I can’t believe these offshore companies are even trying to recruit American programmers in the U.S. I keep getting calls from thick-accented Indian recruiters with unpronouncable names, wanting me to work on contracts on the other side of the country. And if you mention that maybe working for Indians may not be the best scenario for an America developer, you are met with outright indignation, albeit in broken English. Maybe they are starting to get some push back from American clients who find themselves forced to deal with shoddy programmers who can barely speak English.

And evidently, the Indian diet evidently has caused some issues in the American workplace, as this post from Craiglist’s best shows.

But enough about the CEWPs – I need to wrap up the
TCTSRN thread.

Six weeks into my gig at that non-profit, where I was SAD (Supervisor, Applications Development), I finally had my chance to get rid of Charlie.

We had launched the Online Inquiry App, and it took all of a day for the Senior Business Analyst who gave me the specs and tested the app to figure out that it was broken. Like, major security, HIPAA violations broken. Like, anyone could see confidential patient data which they did not have authorization to see. It had something to do with the hacks buried in the login process. Easy fix, and it would only take a few minutes to correct the issue.

But there was one problem -- I wasn’t around when they found out about the bug.

I was spending the day in Leadership For Results training class with a bunch of ladies, and one or two male middle-managers, doing role-playing games and other worthless exercises dreamed up by HR consultants.

By the time I got back to the fourth floor that afternoon, all hell was breaking lose. Mr. Whiteboard was running around dealing with some other production break, and the analyst filled me in about the nature of the Online Inquiry App problem.

“Did you tell Charlie?” I asked her. As worthless as he was, he could have fixed the bug pretty quickly.

“Yes, I told him this morning.”


“I haven’t heard,” she told me before rushing off to put out another fire.

I made my way over to Charlie’s cube. He wasn’t around. Neither were Mr. Coffee, or the TAC. It must be Starbucks time for the Asian developers, I thought.

So I decided to wait in Charlie’s cube. I prepped for an ambush. Lock and load, bitch.

He showed up five minutes later. He looked freaked out when he saw me sitting on his desk.

“Hi Charlie.”

He said nothing as he scurried to his chair. The cube was small and L-shaped, and I was on one end looking over his back as he logged in. I had a good field of fire.

“How are we coming on that production problem?” I asked calmly.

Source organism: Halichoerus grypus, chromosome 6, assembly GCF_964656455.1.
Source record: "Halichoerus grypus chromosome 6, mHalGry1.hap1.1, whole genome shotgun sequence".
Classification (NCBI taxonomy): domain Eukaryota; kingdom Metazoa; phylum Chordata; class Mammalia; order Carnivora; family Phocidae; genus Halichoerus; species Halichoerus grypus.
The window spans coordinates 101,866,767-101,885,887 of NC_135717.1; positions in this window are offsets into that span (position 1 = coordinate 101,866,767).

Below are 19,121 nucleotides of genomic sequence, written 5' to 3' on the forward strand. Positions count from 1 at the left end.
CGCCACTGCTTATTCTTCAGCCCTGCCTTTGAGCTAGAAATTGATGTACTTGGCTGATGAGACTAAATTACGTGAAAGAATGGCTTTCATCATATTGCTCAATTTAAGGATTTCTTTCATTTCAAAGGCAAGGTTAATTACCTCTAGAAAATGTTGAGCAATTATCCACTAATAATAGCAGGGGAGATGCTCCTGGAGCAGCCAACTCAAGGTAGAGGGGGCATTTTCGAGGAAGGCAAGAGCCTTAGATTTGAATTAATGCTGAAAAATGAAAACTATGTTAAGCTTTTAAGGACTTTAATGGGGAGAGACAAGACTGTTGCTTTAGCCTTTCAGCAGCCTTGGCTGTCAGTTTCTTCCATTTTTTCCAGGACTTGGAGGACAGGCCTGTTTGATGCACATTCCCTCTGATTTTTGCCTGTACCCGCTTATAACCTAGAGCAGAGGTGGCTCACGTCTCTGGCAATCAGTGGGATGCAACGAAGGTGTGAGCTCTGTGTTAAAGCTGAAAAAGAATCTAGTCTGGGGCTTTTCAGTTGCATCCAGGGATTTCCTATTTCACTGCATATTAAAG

“Wud problem?”

“You know. The Online Inquiry App.” His computer screen opened up, displaying a bunch of code that was part of his “Massive Architectural Framework” that I had told him to stop working on.

“Uh, I dun know. I havend look ad id.” He started shutting down windows on his computer, hiding his work.

“So we have a production break, and you’ve known about it since this morning, and you haven't looked into at all?” I triggered the Claymores and initiated the ambush.


“What’s the deal? It looks like an easy fix,” I told him.

“Why you giving me heat? I dond do nuding unless you tell me.” He was returning fire.

“Don’t you think this a serious problem?” I was laying down rounds in full-auto.

“I dun know.”

I started putting down some covering fire and securing the perimeter. “How about the server migration project? Where do you stand with that?”

He tried to outflank me. “I still working on dat.” He showed me a half a page of worthless specs.

“That’s all you got?”

“Uh, I don’t think I like this…You giving me heat.” He was withering under the barrage of small arms fire.

I was done bullying him. Yeah, I admit, I corned the little creep and pushed him around a bit. But I wanted to let him know that goofing around and taking leisurely coffee breaks when things were blowing up was not standard operating procedure. He was using my extensive oversight of his work as an excuse to do nothing.

But he was too clever for his own good. I had layed a trap.

Nothing intentional, but I had taken a legitimate production issue and his lack of response to it and used it too my advantage.

I had enough here to pen-fuck Charlie.

I went back to my desk, fixed the code, and rolled it into production. Not like I had to worry about a QA department to test the fix or anything.

With that fire out, I went to the HR portal and found the CAR (Corrective Action Report) form. Six pages of red-tape, but the first step in documenting Charlie’s wayward response to things. I was doing things by the book, just like the HR lady had suggested.